More than eight hours a week is obviously unnecessary. As we have seen, the positive effects do not increase further with prolongation of working time.
In these stressful moments, when pressures on employees are high and overtime is a common issue, it seems like the idleness of life is very appealing to many: no compromises and commitments, and just doing what you want is for many dreams. But what in the imagination seems a paradise, because our long-term psychological well-being is not good. Many studies prove that a person needs a job for well-being. Because employment promotes self-image, it satisfies us and gives us the sense of being socially involved.
But how many hours are needed for this positive effect? "For almost everyone, there are recommended doses – from vitamin C intake to sleep duration – so we asked first what kind of recommendation for paid work would be," explained co-author of the research by Brendan Burchell of the University of Cambridge.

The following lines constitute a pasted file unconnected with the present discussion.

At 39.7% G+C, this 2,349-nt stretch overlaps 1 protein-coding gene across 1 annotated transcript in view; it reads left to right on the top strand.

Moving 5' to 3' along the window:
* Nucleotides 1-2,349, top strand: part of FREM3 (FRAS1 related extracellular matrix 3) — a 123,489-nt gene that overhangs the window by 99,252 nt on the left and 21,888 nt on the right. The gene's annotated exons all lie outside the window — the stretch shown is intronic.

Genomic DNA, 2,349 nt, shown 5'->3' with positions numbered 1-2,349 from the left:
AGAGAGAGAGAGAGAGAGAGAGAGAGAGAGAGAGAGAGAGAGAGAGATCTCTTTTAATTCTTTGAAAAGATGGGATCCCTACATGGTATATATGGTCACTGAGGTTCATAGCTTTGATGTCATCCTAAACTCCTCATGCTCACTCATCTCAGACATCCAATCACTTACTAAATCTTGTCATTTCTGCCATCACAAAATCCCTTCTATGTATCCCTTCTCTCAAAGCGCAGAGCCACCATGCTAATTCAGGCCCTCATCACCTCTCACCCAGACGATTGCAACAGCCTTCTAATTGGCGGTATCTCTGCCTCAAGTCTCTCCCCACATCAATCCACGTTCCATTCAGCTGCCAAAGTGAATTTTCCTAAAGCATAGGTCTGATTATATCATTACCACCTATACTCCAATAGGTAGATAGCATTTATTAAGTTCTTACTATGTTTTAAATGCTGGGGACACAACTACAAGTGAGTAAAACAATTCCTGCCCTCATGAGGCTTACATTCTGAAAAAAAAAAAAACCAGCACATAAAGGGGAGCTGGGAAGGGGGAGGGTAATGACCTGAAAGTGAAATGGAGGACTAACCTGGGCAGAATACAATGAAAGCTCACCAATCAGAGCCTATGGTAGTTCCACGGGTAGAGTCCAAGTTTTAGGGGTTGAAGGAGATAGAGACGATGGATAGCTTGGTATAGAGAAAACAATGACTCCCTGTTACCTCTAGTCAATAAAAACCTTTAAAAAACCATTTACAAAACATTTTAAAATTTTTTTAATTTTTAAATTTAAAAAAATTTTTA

To determine this, a group of scientists studied data from a long-term British study involving 70,000 people. People aged 16-64 were monitored for nine years and regularly recorded data on their work status. To assess their mental health, they were also asked about problems such as anxiety or sleep disorders.
It has been discovered that the link between mental state and workload does indeed exist. On returning to work after a prolonged period of unemployment or maternity leave, the mental health of survey participants improved. For eight hours, or even less than a week, the risk of psychological problems is reduced by 30% on average, according to scientists.
With this increasing workload, this effect has not increased. Full-time, the situation in the bank account increased, and there was no significant difference in mental health among people who worked less. "Now we have a sense of how much paid work is needed to get psychosocial benefits from the job. Not much," Burchell said.
Scientists believe their findings are important, especially in light of the rapidly changing labor market. The predictions go in the direction that technological progress in the form of robots or artificial intelligence could, in the future, eliminate jobs in many areas. "According to our findings, the workweek can be significantly reduced without undermining the mental health and well-being of workers," the researchers said.